Though issues aside, this book really shines in so many areas that make it easily enjoyable an allows me to forgive these few points.

First, I really love all four of the main characters. Jamie could easily fall into a Mr. Nigh Guy trap, but he's a great guy who stands up for Taylor, helps her through her moments of insecurity, but always also knows how to give her space as well. Alyssa is confident, sure, but you see under her surface too and understand how she's been hurt in the past. When she described her first (disastrous) relationship and how it ended, I was in tears. But it's Charlie and Taylor you really root for.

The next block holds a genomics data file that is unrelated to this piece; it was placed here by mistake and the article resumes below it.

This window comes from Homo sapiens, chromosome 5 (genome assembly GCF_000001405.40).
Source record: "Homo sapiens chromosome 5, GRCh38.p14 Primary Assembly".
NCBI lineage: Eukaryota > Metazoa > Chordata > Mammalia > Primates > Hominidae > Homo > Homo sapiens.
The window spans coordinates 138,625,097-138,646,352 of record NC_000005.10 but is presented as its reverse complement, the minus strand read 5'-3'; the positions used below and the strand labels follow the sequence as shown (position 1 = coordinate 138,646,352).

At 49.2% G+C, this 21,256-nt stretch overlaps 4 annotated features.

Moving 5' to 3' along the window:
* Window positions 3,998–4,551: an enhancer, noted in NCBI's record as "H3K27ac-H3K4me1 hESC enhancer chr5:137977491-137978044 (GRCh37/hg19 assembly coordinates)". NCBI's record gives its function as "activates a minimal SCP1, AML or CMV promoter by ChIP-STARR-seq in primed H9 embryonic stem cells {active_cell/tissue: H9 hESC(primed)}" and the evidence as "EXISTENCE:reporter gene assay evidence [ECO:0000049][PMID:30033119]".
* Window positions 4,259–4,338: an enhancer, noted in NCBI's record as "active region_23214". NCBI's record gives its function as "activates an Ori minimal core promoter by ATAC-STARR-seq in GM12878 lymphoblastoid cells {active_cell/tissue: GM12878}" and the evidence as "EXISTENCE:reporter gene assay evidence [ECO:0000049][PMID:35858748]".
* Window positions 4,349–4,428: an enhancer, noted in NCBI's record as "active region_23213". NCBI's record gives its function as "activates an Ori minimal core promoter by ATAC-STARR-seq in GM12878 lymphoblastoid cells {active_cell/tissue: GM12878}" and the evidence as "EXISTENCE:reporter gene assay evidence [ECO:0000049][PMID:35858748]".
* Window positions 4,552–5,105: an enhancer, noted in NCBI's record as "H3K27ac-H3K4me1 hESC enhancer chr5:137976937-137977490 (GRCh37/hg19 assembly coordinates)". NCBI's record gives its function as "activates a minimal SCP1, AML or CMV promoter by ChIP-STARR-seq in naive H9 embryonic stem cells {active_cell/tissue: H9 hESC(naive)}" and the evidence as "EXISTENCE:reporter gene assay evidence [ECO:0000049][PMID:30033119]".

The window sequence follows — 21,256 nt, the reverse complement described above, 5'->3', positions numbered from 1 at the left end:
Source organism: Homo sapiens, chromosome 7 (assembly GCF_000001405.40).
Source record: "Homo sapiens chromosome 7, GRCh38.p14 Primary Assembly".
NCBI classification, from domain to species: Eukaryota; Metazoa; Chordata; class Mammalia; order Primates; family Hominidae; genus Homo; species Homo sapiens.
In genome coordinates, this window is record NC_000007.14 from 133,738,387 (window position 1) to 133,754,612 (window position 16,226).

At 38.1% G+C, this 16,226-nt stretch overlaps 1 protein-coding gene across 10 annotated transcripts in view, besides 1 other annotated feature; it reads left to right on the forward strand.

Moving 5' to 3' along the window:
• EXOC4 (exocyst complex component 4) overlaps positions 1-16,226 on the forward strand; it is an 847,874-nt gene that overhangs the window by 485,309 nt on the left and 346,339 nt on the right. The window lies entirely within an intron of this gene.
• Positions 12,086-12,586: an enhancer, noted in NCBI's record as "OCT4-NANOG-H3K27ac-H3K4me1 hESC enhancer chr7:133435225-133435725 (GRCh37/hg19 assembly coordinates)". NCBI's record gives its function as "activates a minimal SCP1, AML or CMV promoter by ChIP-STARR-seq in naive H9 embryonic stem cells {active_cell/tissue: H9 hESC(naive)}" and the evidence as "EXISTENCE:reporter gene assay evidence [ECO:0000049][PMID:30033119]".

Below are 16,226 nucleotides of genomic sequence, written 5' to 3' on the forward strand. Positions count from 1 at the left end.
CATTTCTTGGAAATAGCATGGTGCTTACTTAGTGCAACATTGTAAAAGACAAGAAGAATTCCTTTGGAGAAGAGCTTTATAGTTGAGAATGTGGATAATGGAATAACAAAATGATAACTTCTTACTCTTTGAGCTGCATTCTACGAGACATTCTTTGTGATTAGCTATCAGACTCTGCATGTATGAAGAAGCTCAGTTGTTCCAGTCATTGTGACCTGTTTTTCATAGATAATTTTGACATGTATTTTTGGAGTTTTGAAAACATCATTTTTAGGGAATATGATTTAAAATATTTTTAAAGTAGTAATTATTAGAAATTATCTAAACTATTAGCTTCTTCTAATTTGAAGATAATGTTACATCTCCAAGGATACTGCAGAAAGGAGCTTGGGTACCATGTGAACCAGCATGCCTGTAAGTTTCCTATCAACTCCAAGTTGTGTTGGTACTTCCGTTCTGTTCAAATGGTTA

Charlie, I find interesting, because as someone who's been active in fandoms in the past, I see from the fan side how overwhelming it must be for the celebrities. Charlie and Reese were involved in something so big that it has a shipper name of its own, Chase, and the fandom furor for that real life relationship is haunting her even six months after she found out he was cheating on her. She's upset when she's first asked to try and pretend she's made up with Reese to appease the shippers and up the publicity on the film and then scared for most of the book that her fans and their backlash and potential cruelty to Alyssa will ruin their budding relationship. I think it's an interesting look at what it might be like to be in a power couple like when everyone from Twilight fandom was speculating avidly over on-again, off-again real-life couple Robert Pattinson and Kristen Stewart. I think the book does a great job of showing how hard it is even on the most confident person going into the meat grinder that is Hollywood and how that level of public scrutiny messes with one's sense of realty and sense of self.